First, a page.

If you use Windows XP and haven’t yet updated your system with the applicable security updates that Microsoft issued Tuesday, you might want to hold off for a bit. Turns out, a non-trivial number of XP users are reporting that their systems suffer from the dreaded Blue Screen of Death (BSoD) and fall into an interminable reboot loop after installing the latest batch of patches from Redmond.
I come accross a great artical by David Poole on SQLServercentral about Time Bomb Coding
Well worth the read
At some point in your career you will be asked to get involved in diagnosing performance problems with a database application. Sometimes the diagnosis is simple but in other cases the causes of poor performance are subtle. From my own experience I have noticed that subtle performance bugbears conform to a pattern and I refer to this pattern as “Time Bomb Coding”. The pattern I am referring to has the following properties
- The system is well established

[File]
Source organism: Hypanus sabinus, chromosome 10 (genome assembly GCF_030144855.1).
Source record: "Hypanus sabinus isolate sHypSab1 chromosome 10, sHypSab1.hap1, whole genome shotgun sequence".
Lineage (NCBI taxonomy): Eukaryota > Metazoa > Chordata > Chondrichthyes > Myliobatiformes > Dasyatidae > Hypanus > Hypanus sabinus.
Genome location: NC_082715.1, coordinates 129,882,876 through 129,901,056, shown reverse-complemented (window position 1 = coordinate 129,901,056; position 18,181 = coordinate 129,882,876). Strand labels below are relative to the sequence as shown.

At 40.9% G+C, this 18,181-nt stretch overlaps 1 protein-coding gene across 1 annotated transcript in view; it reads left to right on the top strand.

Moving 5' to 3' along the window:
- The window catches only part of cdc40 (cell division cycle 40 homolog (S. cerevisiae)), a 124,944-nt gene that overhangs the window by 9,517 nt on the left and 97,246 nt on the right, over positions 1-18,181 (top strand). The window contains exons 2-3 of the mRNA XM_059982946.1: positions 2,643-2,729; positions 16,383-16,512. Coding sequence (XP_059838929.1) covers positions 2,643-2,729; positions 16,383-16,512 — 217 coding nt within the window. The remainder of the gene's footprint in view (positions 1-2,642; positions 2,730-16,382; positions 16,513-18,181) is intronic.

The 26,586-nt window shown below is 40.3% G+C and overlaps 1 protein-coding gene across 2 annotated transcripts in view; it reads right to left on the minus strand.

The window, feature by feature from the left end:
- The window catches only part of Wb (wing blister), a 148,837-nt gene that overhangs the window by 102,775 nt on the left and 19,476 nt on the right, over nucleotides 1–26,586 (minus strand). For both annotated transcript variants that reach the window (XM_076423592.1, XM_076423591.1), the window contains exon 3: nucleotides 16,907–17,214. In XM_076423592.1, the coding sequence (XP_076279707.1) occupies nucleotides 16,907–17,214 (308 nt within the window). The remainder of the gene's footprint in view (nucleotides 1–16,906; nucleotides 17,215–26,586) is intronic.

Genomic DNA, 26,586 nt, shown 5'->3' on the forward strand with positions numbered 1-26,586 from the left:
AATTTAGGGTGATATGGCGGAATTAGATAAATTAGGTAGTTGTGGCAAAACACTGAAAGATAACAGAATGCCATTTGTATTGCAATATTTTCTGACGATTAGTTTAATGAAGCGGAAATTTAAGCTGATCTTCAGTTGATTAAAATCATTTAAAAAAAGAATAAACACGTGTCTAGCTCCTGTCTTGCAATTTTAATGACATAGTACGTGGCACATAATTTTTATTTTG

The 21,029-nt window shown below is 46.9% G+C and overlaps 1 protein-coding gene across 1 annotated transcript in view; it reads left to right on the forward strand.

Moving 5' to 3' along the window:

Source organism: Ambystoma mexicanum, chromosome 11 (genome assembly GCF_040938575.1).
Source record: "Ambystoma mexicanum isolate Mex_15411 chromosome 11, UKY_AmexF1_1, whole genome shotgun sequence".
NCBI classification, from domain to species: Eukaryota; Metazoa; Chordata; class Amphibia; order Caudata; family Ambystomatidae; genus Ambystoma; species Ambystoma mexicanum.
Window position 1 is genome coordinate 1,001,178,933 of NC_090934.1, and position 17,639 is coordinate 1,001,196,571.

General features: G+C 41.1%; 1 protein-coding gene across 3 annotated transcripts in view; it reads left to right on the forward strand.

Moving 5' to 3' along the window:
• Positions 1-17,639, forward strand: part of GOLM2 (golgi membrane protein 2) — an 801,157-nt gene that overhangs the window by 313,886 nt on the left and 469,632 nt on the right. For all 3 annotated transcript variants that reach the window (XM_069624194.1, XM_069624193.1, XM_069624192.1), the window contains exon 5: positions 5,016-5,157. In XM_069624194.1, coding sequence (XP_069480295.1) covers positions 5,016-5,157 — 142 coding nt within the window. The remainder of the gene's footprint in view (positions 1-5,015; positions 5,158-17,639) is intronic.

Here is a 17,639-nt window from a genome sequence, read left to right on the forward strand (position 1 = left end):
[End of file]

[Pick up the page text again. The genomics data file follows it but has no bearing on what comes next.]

- There has been no significant alterations to the system for some considerable time
- Statistics and indexes are kept up-to-date
- Execution plans appear reasonable at first glance
- The database design appears to be simple and clean
- Traffic has not changed much over time
Despite this the system performance has been steadily degrading!
If this seems familiar to you then you are probably a victim of time bomb coding. In this article I should like to give a few of the many examples of this phenomenon I have come across.
If you’re looking for a quicker way to install Windows 7 than via DVD, try installing it from a USB drive. This guide describes two ways to make a bootable Windows 7 USB drive.